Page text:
Laura’s Law: Mandating Psychiatric Treatment

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laurawilcox

Image courtesy of Laura Wilcox Memorial Dedication

Laura Wilcox (pictured) was among three people killed by Scott Thorpe, a mentally ill patient who had resisted treatment, constituting one tragedy arising from untreated mental illness. Laura’s Law, named for Wilcox, is a California law allowing counties to mandate outpatient treatment to individuals who meet stringent requirements: those unable to function in the community without care, with history of hospitalization, jail, or violence related to mental illness. Initially enacted only by a few counties, its use is expanding.

Police Chief’s Associations, National Alliance on Mental Illness, and California Psychiatric Association support the law based on protecting the public, reducing violent crime, and providing treatment to those without (cognitive or material) resources. The law stands to prevent future violence, and treatment is mandated only to those who cannot safely survive in the community without help. Advocacy groups like Mental Health Clients Network consider it coercive, forcing treatment on the unwilling.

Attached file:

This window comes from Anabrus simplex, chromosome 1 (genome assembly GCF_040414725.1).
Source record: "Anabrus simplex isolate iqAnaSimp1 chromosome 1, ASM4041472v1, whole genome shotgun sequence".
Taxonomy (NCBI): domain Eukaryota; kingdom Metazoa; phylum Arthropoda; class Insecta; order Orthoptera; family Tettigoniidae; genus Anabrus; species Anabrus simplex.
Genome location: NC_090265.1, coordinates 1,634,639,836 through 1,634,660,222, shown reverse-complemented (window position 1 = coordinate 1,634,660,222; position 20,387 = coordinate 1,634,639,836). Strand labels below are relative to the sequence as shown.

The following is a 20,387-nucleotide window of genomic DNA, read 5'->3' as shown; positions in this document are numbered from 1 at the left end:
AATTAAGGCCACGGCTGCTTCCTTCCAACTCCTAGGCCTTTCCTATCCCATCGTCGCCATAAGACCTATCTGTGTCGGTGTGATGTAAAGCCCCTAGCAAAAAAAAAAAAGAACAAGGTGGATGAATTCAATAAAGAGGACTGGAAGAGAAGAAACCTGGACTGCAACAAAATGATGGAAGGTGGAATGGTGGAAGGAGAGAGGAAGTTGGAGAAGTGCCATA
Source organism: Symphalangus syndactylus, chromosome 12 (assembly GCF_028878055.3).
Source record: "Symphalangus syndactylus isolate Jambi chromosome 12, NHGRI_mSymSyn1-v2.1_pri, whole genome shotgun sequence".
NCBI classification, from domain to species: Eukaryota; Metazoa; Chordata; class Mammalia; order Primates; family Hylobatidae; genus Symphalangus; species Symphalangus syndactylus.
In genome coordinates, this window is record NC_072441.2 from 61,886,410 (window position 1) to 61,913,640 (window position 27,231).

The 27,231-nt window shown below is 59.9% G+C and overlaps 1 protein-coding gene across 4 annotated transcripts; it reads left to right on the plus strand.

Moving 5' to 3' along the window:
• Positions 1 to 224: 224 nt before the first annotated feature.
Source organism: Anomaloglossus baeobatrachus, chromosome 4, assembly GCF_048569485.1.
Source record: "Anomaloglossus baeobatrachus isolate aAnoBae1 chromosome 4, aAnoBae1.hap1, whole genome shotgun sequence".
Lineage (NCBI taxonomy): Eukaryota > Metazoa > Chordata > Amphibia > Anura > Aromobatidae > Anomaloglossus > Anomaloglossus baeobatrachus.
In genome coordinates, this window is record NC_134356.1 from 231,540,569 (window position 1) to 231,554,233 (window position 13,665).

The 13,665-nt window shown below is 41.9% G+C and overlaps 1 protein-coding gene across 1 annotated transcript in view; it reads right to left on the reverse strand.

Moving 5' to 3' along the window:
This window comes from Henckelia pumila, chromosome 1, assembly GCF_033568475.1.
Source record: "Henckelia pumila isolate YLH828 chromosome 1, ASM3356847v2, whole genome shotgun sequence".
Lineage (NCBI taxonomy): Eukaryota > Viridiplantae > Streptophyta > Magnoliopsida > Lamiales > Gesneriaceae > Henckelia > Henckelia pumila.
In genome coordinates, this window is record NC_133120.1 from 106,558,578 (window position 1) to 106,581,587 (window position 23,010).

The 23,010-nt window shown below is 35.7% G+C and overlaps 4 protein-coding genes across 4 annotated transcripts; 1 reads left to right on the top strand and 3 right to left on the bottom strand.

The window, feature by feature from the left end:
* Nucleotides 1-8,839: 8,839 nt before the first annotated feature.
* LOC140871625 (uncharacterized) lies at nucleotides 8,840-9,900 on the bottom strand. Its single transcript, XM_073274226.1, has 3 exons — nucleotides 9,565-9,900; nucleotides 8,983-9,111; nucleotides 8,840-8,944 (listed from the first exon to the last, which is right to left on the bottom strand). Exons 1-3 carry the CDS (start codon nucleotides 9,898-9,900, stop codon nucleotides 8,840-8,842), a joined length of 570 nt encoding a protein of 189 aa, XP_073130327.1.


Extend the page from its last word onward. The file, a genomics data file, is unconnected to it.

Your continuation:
Careful balance is struck in addressing individual rights. Counties don’t arbitrarily mandate treatment. There are few unwilling participants: in Orange County, for example, all those referred based on the law entered treatment voluntarily. Advocates reference mutual benefits of the law: protection for the public, and treatment those in need). Enactment of the law contributes to reductions in outcomes such as violent crime, suicide, and incarceration.

I support maintaining and implementing Laura’s Law in all counties. Although controlling personal choice is rocky territory, there are isolated situations in which public health may take precedence over individual choice. Because requirements for mandating treatment are extremely strict, and the law benefits both the public (bystanders) or potential victims, as well as those with severe mental illness, giving California counties the option to mandate treatment in rare circumstances is a positive step in promoting public health.

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